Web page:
Apologies for not being more enthused.
 

adc82140

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Giving an intramuscular injection is one of the easiest things to do, medically. It's nigh on impossible to screw it up. Dose checking etc will be done by a qualified person anyway, there will always be two people present. Anything injected must be cross checked by at least one other person.

Many IV cannulations in hospitals (which require significantly more skill than IM) are carried out by previously untrained healthcare assistants. I know that because I train them.

But in actual fact I reckon the casual staff will be ticking names off lists and showing people where to sit.
 

HSTEd

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I know that because I train them.

Indeed the most important factor in this scenario is probably making the people giving the injections comfortable with requesting assistance if for some reason something unusual is happening.
 

adc82140

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Having read thoroughly the job ad, these are NVQ3 healthcare assistants they are recruiting, not people off the street.
 

island

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Having read thoroughly the job ad, these are NVQ3 healthcare assistants they are recruiting, not people off the street.
The job ad asks for NVQ3 or equivalent, one of the equivalents of NVQ3 is two passes at A-level.
 

DustyBin

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So here we are, the biggest vaccination program in history using vaccines only allowed for use because of emergency use approval. We have no idea about long term safety or how long protection lasts. To top it off we are going to pay a load of temps £11 per hour to give you it.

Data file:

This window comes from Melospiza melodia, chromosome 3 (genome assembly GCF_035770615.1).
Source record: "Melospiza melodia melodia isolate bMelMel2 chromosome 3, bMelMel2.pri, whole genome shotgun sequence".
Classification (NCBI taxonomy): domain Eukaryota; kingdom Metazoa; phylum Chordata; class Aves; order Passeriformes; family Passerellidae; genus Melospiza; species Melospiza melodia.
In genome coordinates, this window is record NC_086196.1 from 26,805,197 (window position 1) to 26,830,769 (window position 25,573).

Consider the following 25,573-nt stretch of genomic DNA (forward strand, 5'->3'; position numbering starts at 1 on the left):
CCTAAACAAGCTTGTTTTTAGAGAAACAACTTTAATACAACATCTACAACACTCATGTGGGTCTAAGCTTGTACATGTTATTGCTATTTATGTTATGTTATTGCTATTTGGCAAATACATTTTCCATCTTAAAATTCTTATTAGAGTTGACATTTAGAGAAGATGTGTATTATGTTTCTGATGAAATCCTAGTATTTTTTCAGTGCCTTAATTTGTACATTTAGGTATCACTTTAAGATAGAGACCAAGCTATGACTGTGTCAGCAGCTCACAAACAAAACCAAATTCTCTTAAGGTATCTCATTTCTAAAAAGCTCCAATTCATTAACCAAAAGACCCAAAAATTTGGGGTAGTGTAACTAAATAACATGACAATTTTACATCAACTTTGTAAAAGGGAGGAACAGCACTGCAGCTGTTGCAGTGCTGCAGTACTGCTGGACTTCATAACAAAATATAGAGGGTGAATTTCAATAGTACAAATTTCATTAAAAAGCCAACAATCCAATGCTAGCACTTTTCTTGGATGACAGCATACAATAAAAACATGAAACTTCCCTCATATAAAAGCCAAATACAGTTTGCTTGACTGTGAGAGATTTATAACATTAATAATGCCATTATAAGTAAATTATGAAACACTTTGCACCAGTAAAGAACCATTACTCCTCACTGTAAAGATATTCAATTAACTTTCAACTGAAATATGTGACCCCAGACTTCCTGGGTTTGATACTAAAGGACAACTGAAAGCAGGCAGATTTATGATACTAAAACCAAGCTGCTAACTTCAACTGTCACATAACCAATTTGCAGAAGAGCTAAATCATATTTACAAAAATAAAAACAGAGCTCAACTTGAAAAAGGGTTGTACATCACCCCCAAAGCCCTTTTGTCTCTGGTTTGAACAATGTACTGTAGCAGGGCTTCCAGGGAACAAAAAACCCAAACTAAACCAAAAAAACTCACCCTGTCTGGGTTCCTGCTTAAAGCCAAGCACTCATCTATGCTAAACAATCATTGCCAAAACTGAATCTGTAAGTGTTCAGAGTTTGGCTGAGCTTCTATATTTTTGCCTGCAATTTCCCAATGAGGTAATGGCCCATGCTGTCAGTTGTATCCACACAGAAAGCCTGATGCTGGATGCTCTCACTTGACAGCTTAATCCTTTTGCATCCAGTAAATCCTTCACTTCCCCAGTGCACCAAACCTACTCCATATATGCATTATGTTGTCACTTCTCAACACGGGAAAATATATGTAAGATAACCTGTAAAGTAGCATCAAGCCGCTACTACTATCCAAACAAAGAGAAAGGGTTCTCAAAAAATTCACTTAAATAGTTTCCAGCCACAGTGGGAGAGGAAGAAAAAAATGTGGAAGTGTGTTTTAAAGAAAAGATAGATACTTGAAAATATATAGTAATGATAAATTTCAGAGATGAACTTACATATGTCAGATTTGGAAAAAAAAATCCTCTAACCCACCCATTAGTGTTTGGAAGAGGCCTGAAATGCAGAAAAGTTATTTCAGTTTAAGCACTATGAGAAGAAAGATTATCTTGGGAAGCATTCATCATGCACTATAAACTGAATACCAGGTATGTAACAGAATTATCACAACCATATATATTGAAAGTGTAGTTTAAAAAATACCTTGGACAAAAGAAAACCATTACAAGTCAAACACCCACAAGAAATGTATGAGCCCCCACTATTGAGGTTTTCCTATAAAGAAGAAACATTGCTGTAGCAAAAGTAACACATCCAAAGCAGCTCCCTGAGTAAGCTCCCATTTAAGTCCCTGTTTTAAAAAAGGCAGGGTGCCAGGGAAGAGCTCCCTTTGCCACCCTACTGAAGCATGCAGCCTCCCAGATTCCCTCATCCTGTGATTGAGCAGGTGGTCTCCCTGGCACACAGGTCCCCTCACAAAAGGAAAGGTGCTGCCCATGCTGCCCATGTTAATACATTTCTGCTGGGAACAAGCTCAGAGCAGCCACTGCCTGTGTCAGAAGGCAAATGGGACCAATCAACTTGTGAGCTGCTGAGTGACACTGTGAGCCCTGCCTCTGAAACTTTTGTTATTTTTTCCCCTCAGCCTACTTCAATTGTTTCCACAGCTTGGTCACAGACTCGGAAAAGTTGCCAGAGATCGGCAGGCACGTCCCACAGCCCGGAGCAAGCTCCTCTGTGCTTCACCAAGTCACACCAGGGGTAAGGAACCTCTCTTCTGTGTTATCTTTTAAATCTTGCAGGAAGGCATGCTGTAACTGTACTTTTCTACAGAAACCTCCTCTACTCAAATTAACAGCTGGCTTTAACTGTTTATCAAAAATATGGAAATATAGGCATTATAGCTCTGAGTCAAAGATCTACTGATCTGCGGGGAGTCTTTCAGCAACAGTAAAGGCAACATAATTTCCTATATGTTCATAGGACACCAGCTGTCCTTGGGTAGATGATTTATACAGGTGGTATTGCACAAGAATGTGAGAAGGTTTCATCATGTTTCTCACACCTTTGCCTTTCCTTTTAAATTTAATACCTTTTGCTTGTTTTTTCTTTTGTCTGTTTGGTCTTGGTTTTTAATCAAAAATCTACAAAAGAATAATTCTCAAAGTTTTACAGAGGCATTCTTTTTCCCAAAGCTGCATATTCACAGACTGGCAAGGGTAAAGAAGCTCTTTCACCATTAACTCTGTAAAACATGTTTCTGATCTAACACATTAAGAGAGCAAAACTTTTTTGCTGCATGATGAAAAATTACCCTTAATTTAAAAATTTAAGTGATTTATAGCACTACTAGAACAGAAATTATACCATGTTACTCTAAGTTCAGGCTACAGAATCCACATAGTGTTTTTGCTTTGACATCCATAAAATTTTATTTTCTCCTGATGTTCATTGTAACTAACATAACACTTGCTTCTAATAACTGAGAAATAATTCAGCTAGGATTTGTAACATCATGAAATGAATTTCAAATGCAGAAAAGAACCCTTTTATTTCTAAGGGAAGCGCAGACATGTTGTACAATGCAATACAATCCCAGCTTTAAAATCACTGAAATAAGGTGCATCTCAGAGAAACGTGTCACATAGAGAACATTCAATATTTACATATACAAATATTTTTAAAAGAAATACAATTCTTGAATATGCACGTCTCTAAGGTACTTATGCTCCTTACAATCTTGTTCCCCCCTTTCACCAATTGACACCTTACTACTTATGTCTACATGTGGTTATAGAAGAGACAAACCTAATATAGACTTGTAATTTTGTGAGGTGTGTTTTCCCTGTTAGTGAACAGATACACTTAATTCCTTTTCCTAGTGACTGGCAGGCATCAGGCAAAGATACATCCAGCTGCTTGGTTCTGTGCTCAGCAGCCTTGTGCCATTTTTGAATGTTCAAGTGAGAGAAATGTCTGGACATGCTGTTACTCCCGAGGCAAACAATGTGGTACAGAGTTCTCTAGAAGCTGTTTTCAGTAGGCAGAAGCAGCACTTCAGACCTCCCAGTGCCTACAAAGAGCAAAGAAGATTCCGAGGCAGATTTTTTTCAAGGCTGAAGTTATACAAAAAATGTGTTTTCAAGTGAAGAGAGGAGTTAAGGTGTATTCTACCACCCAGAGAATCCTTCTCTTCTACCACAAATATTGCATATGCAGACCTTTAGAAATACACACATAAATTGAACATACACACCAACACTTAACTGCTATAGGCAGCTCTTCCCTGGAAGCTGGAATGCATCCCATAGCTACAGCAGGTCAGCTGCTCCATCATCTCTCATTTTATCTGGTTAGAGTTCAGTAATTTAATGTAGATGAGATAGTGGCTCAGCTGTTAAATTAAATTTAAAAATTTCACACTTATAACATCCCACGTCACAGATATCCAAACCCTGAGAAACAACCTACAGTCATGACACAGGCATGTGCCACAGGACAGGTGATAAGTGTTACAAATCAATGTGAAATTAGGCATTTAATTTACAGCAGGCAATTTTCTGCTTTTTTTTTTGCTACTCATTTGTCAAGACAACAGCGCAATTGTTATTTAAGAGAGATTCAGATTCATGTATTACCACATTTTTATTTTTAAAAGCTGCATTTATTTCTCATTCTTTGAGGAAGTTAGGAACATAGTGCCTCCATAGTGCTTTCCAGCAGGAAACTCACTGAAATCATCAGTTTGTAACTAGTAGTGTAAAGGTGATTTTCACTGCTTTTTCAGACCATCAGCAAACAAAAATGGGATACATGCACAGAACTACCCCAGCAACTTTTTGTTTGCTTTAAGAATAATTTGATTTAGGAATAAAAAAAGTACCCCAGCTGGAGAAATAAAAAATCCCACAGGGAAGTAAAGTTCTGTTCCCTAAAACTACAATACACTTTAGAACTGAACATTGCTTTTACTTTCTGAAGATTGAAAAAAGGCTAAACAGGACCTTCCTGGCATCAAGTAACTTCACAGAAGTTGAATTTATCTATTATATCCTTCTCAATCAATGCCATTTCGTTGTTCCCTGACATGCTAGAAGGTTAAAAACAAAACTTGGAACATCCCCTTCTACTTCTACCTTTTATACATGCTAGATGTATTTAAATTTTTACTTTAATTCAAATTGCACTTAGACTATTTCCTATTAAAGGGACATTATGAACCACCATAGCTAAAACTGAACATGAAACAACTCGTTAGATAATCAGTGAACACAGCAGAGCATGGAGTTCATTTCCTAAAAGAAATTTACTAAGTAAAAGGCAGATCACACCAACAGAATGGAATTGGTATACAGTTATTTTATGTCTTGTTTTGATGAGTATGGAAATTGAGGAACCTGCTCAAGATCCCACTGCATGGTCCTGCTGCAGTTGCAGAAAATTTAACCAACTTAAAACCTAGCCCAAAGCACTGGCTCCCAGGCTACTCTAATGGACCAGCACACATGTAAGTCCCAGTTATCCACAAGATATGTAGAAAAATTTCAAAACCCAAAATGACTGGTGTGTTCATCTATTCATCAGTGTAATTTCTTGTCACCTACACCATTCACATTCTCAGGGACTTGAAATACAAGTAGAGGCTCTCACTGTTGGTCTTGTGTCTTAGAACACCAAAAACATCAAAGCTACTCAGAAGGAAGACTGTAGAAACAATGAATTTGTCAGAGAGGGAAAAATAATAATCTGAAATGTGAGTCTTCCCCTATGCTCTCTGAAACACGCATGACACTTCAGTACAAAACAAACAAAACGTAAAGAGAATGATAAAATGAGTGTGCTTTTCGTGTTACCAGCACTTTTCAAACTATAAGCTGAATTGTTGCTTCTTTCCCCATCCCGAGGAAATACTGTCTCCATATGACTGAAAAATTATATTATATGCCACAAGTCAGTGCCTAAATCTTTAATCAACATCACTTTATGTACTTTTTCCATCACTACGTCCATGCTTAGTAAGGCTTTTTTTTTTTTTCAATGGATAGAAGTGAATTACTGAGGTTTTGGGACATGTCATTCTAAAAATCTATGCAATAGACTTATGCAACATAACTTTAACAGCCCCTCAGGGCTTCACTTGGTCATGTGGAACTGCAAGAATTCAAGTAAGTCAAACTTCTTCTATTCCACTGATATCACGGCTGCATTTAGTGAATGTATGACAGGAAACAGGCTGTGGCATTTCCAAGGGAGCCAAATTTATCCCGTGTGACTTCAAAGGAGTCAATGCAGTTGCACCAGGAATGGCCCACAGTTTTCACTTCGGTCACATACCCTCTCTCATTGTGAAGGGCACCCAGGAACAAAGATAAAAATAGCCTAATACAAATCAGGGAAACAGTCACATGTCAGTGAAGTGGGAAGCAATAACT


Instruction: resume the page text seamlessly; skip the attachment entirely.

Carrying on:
Apologies for not being more enthused.

Therein lies the problem (perceived or otherwise). I think just about enough people will come forward for vaccination for the programme to be deemed a success, but were it not for the fact we’re effectively being held to ransom, I suspect most wouldn’t touch it with a barge pole!
 

adc82140

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The job ad asks for NVQ3 or equivalent, one of the equivalents of NVQ3 is two passes at A-level.
It says NVQ3 in a relevant subject. So an A level in cookery and geography won't cut it.
 

Mag_seven

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The Covid Pfizer vaccine has been approved for use next week in the UK.

Covid Pfizer vaccine approved for use next week in UK - BBC News

The UK has become the first country in the world to approve the Pfizer/BioNTech coronavirus vaccine for widespread use.
British regulator, the MHRA, says the jab, which offers up to 95% protection against Covid-19 illness, is safe for roll out.
Immunisations could start within days for people in high priority groups.
 

Bantamzen

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Just heard the news! The fightback starts....
As does all the social media squealing as people who will have to wait a long time to be invited to get a vaccine because they are not in the most vulnerable groups find out they are not going to be at the front of the vaccine queue. (And yes, this has already started!)
 

YorkshireBear

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Good news to wake up to. Fingers crossed its the beginning of the end although I expect even next Christmas will be affected in some way, maybe even quite a lot.